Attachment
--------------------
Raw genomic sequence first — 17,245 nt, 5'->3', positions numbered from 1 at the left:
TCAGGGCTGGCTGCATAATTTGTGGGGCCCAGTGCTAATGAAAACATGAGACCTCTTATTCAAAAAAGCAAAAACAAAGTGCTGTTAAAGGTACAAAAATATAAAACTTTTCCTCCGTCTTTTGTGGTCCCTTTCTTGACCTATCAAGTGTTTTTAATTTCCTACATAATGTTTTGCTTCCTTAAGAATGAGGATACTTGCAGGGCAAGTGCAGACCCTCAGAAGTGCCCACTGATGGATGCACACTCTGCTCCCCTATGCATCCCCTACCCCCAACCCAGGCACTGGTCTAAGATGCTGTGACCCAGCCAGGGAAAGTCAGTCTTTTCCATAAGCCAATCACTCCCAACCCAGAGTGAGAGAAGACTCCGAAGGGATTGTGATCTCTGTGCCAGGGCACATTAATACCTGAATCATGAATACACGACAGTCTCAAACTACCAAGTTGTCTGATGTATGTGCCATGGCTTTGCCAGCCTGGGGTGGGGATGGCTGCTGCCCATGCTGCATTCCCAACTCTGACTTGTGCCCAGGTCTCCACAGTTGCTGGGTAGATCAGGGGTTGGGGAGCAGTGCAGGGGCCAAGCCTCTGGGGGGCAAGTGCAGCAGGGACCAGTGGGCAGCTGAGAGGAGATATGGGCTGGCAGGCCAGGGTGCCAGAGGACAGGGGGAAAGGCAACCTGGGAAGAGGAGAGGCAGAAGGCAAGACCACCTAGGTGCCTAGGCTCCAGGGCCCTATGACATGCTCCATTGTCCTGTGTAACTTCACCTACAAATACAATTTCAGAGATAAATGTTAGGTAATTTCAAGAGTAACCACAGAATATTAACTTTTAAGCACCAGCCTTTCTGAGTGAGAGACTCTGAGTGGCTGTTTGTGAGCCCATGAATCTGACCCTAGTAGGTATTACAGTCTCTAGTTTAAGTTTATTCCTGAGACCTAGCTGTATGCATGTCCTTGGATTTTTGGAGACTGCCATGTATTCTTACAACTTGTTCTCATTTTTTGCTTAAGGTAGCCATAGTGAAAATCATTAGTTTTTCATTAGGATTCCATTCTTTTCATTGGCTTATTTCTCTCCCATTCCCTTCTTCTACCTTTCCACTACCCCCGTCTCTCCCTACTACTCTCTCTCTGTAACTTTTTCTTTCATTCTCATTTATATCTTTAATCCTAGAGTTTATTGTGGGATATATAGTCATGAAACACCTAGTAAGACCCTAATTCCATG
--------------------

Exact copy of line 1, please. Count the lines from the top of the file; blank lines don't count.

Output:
Raw genomic sequence first — 17,245 nt, 5'->3', positions numbered from 1 at the left: